When you're creating an HTTPS server you got to option to also setup a simple HTTP server which redirects all content to HTTPS instead. This is done by supplying the redirect property in the options. The value of this property should be the port number you want this HTTP server to listen on:

var bigpipe = BigPipe.createServer(443, {

  key: fs.readFileSync(__dirname +'/ssl.key', 'utf-8'),
  cert: fs.readFileSync(__dirname +'/ssl.cert', 'utf-8'),
  redirect: 80

new BigPipe()

public, returns BigPipe.

If you want more control over the server creation process you can manually create a HTTP or HTTPS server and supply it to the BigPipe constructor.

'use strict';

var server = require('http').createServer()
  , BigPipe = require('bigpipe');

var bigpipe = new BigPipe(server, { options });

If you are using this pattern to create a BigPipe server instance you need to use the bigpipe.listen method to listen to the server. When this is called, BigPipe starts compiling all assets, attach the correct listeners to the supplied server, attach event listeners and finally listen on the server. The first argument of this method is the port number you want to listen on, the second argument is an optional callback function that should be called when server starts listening for requests.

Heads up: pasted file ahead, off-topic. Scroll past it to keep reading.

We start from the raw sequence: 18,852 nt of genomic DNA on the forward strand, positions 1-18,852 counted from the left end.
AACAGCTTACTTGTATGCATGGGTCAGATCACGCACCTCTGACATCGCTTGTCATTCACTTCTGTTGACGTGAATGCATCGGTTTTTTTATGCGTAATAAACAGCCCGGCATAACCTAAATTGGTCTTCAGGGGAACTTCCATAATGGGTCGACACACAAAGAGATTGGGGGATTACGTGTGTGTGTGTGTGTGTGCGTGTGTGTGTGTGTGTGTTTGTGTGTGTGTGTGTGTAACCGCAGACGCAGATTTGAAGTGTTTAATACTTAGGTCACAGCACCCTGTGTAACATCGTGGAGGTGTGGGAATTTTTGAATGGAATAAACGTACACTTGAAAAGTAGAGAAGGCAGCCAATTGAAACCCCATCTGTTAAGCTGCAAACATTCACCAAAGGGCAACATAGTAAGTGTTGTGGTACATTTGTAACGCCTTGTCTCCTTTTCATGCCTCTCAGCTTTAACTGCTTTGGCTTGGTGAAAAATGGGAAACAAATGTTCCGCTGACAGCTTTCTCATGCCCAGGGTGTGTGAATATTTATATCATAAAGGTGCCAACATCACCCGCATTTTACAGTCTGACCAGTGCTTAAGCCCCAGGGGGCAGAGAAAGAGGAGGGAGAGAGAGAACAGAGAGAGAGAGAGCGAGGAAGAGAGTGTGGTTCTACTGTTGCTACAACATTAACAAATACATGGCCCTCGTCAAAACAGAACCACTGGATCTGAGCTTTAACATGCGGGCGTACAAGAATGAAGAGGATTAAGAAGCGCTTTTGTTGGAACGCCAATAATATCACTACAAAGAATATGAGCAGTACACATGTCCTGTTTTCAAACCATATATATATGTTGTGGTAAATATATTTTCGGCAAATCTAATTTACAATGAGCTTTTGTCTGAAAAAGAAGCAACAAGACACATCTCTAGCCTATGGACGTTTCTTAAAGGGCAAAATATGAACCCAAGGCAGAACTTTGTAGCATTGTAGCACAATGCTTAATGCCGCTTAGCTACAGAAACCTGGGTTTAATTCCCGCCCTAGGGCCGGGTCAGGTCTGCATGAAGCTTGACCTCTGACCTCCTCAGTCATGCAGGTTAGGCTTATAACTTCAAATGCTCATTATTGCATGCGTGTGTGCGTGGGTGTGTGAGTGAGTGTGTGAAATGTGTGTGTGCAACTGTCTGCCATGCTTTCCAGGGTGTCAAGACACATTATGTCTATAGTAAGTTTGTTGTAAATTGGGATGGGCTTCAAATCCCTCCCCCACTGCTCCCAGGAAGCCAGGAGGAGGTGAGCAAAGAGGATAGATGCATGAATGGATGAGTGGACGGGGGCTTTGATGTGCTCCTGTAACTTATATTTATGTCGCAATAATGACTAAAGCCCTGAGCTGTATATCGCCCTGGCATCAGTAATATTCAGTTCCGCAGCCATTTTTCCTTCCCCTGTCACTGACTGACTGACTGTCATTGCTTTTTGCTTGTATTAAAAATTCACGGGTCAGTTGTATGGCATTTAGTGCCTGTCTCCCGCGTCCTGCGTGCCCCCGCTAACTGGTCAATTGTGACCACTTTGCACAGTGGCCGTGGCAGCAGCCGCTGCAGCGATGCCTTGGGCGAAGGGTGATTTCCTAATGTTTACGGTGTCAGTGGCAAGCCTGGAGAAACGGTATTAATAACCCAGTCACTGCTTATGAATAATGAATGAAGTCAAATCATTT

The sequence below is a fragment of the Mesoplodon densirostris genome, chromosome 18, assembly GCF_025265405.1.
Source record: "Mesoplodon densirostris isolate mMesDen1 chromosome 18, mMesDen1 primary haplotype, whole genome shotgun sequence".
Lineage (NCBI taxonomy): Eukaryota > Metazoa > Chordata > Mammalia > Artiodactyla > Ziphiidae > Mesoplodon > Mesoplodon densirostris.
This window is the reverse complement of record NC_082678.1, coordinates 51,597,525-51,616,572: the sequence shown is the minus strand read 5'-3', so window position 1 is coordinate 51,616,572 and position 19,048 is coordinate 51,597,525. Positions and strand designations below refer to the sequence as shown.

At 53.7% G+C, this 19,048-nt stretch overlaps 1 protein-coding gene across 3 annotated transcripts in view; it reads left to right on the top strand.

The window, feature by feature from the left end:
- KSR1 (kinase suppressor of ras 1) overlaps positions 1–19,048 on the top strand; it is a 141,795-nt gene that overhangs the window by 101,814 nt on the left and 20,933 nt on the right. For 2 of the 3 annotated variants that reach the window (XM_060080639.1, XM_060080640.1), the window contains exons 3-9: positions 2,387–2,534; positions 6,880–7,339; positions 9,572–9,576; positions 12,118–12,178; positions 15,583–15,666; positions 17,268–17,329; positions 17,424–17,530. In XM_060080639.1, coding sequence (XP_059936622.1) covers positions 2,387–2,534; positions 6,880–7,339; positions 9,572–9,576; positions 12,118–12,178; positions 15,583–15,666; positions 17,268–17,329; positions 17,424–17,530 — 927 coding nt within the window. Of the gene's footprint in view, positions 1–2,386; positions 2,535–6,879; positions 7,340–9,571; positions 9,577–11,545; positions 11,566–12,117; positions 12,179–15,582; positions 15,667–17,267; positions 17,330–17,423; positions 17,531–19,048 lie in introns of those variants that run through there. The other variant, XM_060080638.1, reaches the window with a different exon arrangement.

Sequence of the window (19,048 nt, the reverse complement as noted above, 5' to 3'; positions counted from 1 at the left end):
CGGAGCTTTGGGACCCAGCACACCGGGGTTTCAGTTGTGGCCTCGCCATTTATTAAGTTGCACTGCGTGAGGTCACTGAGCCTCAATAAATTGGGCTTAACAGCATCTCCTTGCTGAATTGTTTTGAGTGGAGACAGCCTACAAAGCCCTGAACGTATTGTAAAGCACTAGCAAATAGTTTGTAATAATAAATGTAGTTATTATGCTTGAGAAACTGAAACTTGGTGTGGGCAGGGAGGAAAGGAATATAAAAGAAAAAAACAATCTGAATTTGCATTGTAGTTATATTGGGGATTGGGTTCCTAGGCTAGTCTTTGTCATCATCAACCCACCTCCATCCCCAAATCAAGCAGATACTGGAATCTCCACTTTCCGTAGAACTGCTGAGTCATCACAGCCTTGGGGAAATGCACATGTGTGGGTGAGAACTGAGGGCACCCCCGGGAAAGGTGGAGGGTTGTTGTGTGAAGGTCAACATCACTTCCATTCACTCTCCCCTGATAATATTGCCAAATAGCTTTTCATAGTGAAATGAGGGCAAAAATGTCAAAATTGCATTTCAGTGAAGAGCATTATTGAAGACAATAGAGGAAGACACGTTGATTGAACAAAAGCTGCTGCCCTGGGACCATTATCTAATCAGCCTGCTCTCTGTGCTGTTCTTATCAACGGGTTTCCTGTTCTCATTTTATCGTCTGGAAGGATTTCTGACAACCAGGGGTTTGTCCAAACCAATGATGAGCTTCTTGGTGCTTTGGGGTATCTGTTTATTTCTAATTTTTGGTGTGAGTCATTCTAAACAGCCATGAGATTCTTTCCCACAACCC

bigpipe.listen(8080, function listening() {
  console.log('hurray, we are listening on port 8080');


public, returns string.


The current version of the BigPipe framework that is running.


public, returns BigPipe.

bigpipe.define(pagelets, callback);

Merge pagelet(s) in the collection of existing pagelets. If given a string it will search that directory for the available Pagelet files. After all dependencies have been compiled the supplied, the callback is called.

bigpipe.define('../pagelets', function done(err) {


bigpipe.define([Pagelet, Pagelet, Pagelet], function done(err) {

}).define('../more/pagelets', function done(err) {



public, returns BigPipe.

bigpipe.before(name, fn, options);